Substantial evidence means more than a mere scintilla of evidence, but less than a preponderance. Saelee v. Chater, 94 F.3d 520, 521 (9th Cir. 1996) (citing Sorenson v. Weinberger, 514 F.2d 1112, 1119 n.10 (9th Cir. 1975)). "It means such evidence as a reasonable mind might accept as adequate to support a conclusion." Richardson v. Perales, 402 U.S. 389, 402, 91 S. Ct. 1420 (1971) (quoting Consolidated Edison Co. v. N.L.R.B., 305 U.S. 197, 229, 59 S. Ct. 206 (1938)). The record as a whole must be considered, Howard v. Heckler, 782 F.2d 1484, 1487 (9th Cir. 1986), and both the evidence that supports and the evidence that detracts from the ALJ's conclusion weighed. See Jones v. Heckler, 760 F.2d 993, 995 (9th Cir. 1985). The court may not affirm the ALJ's decision simply by isolating a specific quantum of supporting evidence. Id.; see also Hammock v. Bowen, 879 F.2d 498, 501 (9th Cir. 1989). If substantial evidence supports the administrative findings, or if there is conflicting evidence supporting a finding of either disability or nondisability, the finding of the ALJ is conclusive, see Sprague v. Bowen, 812 F.2d 1226, 1229-30 (9th Cir. 1987), and may be set aside only if an improper legal standard was applied in weighing the evidence, see Burkhart v. Bowen, 856 F.2d 1335, 1338 (9th Cir. 1988).

A. The ALJ did not Err in Considering Plaintiff's Impairments at Step Two

First, plaintiff asserts that the ALJ erred at step two of the analysis by not finding that inflammatory conjunctivitis, superior limbic keratoconjunctivitis, and mucus fishing syndrome were "severe" impairments.

An impairment is "not severe" only if it "would have no more than a minimal effect on an individual's ability to work, even if the individual's age, education, or work experience werespecifically considered." SSR 85-28. The purpose of step two is to identify claimants whose medical impairment is so slight that it is unlikely they would be disabled even if age, education, and experience were taken into account. Bowen v. Yuckert, 482 U.S. 137 (1987). "The step-two inquiry is a de minimis screening device to dispose of groundless claims." Smolen v. Chater, 80 F.3d 1273, 1290 (9th Cir. 1996); see also Edlund v. Massanari, 253 F.3d 1152, 1158 (9th Cir. 2001). Impairments must be considered in combination in assessing severity. 20 C.F.R. § 404.1523.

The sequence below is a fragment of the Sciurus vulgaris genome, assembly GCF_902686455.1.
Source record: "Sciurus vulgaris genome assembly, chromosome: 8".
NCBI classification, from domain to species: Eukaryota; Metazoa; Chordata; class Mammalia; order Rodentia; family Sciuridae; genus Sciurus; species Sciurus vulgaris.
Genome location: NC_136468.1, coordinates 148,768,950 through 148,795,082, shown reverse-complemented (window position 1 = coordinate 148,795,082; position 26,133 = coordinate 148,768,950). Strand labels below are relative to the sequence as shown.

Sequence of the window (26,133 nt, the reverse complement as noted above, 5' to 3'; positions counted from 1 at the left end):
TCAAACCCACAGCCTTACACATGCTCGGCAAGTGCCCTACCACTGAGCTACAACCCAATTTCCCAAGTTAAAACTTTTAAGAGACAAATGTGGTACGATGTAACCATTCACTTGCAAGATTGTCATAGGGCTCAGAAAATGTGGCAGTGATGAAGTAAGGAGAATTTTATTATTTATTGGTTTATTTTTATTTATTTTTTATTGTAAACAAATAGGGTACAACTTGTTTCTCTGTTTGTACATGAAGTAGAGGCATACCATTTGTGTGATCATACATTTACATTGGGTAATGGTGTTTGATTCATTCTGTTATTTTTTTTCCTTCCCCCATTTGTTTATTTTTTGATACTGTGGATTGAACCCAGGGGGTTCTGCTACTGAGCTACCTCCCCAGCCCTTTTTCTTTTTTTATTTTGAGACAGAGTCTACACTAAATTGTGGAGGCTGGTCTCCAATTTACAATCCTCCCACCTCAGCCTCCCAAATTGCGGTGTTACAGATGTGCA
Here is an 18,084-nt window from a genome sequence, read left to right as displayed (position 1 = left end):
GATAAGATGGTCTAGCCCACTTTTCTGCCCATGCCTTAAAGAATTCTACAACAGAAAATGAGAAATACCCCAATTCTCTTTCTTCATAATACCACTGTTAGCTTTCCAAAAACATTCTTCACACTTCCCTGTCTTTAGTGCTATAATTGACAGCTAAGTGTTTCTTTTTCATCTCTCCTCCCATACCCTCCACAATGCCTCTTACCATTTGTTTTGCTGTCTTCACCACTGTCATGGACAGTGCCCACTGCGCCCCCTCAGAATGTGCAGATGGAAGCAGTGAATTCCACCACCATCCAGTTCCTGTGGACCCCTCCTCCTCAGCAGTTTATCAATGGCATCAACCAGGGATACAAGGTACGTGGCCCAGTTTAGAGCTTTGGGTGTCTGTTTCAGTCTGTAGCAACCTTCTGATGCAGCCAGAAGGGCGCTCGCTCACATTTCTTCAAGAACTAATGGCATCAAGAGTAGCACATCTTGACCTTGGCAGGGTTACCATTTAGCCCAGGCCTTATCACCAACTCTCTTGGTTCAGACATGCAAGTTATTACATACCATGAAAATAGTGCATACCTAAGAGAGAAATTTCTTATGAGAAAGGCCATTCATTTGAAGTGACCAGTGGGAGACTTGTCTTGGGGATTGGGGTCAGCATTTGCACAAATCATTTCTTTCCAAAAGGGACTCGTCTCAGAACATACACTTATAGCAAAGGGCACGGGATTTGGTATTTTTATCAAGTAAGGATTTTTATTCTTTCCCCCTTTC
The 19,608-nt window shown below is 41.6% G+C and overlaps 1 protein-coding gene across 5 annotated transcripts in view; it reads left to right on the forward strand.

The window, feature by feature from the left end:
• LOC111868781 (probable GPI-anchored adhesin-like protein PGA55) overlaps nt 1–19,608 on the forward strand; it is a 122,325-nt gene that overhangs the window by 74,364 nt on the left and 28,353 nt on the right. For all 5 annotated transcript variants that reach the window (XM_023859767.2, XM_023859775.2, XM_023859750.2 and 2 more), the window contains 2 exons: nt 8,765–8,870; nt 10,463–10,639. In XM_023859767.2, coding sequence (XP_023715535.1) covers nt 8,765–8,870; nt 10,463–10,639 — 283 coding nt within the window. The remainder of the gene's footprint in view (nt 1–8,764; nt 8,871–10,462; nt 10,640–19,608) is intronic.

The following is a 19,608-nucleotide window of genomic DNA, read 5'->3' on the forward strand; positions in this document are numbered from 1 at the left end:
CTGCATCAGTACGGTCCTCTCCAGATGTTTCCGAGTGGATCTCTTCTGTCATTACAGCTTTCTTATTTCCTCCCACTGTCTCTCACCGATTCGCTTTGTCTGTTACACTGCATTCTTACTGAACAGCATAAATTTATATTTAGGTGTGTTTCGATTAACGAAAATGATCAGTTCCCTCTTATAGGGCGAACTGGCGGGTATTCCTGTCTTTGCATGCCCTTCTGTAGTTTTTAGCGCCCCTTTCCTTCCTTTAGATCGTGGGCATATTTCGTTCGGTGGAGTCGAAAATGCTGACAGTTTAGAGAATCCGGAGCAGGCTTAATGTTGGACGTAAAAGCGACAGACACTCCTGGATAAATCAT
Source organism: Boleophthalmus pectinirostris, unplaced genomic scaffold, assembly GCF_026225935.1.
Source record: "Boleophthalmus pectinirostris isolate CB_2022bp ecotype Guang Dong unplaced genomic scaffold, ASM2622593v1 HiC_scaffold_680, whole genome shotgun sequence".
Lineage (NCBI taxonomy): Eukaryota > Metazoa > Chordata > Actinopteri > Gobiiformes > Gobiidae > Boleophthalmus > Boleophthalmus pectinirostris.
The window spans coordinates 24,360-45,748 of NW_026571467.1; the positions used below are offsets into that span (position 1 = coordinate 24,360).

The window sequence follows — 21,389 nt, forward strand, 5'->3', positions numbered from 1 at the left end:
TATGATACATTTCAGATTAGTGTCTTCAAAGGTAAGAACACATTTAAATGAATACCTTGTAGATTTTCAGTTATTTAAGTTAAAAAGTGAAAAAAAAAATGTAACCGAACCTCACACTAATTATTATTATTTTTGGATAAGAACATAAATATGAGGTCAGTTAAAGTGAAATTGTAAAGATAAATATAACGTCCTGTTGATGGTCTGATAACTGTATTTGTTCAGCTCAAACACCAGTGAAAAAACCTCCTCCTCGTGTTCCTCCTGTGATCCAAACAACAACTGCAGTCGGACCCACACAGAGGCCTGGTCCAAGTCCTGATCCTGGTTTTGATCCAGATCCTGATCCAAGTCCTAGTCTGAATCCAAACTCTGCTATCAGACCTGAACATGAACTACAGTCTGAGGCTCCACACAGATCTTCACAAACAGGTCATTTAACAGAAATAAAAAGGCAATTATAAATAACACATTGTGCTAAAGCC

Here, although the burden is on plaintiff at step two of the sequential evaluation, see Tidwell v. Apfel, 161 F.3d 599, 601 (9th Cir. 1998), plaintiff has offered no meaningful argument in support of the claim that the ALJ erred by failing to find that inflammatory conjunctivitis, superior limbic keratoconjunctivitis, and mucus fishing syndrome were "severe" impairments. Indeed, plaintiff merely lists these impairments in her brief and asserts that the ALJ erred by not identifying them as "severe" impairments at step two. See ECF No. 16 at 6-7. Plaintiff's bald assertion is insufficient to meet her burden at step two because plaintiff provides no support from the medical record indicating that these alleged impairments caused more than a minimal impact on plaintiff's ability to work.

Moreover, even assuming for the sake of argument that the ALJ technically erred by not finding the impairments plaintiff's alleges above to be severe for purposes of step two, such error was harmless if the ALJ proceeded to consider the effects of that impairment at subsequent steps. See Lewis v. Astrue, 498 F.3d 909, 911 (9th Cir. 2007). Because the ALJ found other impairments to be severe at step two, he proceeded to subsequent steps of the sequential disability evaluation process. Furthermore, the ALJ considered the impact of all of plaintiff's medically-determinable impairments, regardless of their severity, when determining plaintiff's RFC. See AT 16 ("All impairments regardless of severity have been considered in the claimant's residual functional capacity."), 18 (stating that the ALJ's RFC determination was based on "careful consideration of the entire record"). Therefore, any error the ALJ could have committed at step two by not finding the above additional impairments severe would have been, at most, harmless.

B. The ALJ Fulfilled Her Duty to Fully Develop the Record

Second, plaintiff argues that the ALJ failed to fully develop the record by not obtaining the testimony of a "medical expert to decipher the medical evidence so that the ALJ could have an adequate understanding on how plaintiff's medical impairments limited the [sic] her ability to work." ECF No. 16 at 7. Plaintiff asserts that a medical expert was required in this case to "both identify the medically determinable impairments that are supported by 'substantial evidence' then to translate the impact of these medically determinable impairments on the plaintiff's ability to work." Id. (emphasis in original).

Disability hearings are not adversarial. See DeLorme v. Sullivan, 924 F.2d 841, 849 (9th Cir. 1991); see also Crane v. Shalala, 76 F.3d 251, 255 (9th Cir. 1996) (ALJ has duty to develop the record even when claimant is represented). Evidence raising an issue requiring the ALJ to investigate further depends on the case. Generally, there must be some objective evidence suggesting a condition that could have a material impact on the disability decision. See Smolen v. Chater, 80 F.3d 1273, 1288 (9th Cir. 1996); Wainwright v. Secretary of Health and Human Services, 939 F.2d 680, 682 (9th Cir. 1991). "Ambiguous evidence . . . triggers the ALJ's duty to 'conduct an appropriate...